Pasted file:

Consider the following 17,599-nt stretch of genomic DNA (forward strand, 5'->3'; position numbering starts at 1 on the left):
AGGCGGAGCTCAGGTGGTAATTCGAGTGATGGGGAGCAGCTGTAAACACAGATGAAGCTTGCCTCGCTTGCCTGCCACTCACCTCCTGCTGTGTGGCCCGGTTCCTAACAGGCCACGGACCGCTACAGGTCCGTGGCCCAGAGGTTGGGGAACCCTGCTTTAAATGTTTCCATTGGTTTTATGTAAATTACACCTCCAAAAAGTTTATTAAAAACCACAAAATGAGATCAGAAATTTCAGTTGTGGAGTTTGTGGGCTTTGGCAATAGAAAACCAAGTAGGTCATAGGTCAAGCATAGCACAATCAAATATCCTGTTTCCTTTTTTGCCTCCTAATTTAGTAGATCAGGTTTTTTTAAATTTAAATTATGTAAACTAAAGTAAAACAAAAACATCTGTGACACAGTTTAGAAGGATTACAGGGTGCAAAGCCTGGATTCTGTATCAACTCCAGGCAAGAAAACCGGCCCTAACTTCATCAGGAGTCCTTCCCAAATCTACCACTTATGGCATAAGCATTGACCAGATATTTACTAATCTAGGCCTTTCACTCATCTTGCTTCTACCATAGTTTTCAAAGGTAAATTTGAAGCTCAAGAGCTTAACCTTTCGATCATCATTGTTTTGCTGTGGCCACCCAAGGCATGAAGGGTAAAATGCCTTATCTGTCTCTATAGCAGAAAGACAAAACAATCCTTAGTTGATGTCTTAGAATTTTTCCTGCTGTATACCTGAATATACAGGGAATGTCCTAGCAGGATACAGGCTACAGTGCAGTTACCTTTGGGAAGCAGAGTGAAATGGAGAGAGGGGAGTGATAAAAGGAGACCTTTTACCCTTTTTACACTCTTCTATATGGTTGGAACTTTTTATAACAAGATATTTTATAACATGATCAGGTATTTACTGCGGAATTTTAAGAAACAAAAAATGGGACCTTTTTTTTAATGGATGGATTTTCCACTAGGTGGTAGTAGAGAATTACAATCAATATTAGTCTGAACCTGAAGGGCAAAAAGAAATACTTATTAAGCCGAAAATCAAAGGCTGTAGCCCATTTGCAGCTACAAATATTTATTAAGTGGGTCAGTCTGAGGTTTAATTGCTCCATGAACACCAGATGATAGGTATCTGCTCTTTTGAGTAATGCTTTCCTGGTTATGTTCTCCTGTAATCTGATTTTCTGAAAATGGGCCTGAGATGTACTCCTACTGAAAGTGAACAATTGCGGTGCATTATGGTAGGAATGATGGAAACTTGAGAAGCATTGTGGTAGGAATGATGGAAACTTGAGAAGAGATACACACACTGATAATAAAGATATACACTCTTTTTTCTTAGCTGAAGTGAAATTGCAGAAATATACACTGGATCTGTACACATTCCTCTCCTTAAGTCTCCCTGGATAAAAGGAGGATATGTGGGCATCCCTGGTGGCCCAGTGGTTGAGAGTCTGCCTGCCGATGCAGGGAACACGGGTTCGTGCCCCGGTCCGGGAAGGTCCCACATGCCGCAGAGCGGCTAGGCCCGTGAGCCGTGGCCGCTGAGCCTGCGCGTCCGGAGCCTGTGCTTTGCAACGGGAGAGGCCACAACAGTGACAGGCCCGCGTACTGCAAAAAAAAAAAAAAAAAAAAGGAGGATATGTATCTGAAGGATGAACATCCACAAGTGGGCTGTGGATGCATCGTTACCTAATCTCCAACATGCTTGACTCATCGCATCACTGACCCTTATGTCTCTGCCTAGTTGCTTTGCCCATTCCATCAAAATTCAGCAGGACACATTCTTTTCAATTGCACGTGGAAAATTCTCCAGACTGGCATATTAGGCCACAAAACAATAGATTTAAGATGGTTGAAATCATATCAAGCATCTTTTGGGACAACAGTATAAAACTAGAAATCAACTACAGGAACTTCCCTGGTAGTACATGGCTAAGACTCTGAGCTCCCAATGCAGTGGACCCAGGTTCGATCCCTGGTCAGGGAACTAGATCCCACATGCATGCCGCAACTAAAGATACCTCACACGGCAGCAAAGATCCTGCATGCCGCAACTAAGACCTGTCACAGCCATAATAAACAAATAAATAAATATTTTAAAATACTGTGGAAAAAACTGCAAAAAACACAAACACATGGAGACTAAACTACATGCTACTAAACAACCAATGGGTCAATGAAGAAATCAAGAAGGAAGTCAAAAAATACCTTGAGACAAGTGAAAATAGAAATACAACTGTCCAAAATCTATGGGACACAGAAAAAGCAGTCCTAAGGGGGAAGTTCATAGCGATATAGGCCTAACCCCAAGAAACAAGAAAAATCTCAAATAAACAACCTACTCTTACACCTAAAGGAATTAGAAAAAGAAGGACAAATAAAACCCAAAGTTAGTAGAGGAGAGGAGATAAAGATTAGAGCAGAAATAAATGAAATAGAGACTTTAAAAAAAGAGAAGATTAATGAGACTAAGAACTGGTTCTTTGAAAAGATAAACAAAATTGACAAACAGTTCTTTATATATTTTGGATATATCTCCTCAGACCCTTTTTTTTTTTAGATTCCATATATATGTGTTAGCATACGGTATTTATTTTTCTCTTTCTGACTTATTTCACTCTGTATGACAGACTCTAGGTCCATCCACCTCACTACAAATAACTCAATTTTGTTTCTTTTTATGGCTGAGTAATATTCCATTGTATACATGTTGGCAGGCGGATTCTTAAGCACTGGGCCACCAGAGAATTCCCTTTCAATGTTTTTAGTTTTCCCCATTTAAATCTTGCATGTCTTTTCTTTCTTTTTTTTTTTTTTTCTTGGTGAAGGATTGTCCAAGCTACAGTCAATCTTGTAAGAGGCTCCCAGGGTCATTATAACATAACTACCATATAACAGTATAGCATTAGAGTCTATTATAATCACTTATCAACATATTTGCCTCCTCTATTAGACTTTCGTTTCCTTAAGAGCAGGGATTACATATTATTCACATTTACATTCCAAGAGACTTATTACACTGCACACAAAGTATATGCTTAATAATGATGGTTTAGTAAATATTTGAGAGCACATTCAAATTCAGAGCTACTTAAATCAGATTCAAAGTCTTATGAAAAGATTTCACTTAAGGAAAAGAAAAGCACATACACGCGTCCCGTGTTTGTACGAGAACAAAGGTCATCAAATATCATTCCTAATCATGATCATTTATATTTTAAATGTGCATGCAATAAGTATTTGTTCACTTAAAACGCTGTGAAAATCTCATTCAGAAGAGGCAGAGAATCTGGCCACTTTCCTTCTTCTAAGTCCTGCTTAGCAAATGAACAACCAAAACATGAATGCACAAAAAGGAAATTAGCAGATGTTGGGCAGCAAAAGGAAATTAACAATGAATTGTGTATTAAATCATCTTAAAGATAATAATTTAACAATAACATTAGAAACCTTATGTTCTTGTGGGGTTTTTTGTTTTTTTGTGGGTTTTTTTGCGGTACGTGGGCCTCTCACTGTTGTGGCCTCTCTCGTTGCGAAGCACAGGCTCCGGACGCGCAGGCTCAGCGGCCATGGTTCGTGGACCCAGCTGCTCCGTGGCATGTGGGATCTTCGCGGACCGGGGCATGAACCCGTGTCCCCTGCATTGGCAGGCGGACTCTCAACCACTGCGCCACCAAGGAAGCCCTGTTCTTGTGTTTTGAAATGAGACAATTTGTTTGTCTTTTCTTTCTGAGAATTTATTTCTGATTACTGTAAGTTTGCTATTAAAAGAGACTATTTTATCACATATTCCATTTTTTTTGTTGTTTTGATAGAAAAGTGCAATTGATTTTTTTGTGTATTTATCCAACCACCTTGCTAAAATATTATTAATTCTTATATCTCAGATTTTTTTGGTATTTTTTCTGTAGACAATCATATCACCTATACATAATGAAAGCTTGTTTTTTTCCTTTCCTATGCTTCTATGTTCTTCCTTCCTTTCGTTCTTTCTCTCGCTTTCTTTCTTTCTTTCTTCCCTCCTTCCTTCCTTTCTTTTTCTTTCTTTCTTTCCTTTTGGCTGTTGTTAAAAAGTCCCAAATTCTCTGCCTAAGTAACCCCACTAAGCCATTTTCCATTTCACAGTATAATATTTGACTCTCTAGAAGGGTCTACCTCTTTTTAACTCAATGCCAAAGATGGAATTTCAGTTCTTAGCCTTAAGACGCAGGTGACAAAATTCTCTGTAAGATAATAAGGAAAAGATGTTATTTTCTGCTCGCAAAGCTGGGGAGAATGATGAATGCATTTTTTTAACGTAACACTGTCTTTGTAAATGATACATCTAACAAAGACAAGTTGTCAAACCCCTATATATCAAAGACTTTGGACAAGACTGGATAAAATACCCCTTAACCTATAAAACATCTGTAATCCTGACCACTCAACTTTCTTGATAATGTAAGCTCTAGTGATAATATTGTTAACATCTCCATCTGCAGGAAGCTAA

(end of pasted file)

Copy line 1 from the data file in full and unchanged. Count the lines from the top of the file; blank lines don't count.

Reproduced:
Consider the following 17,599-nt stretch of genomic DNA (forward strand, 5'->3'; position numbering starts at 1 on the left):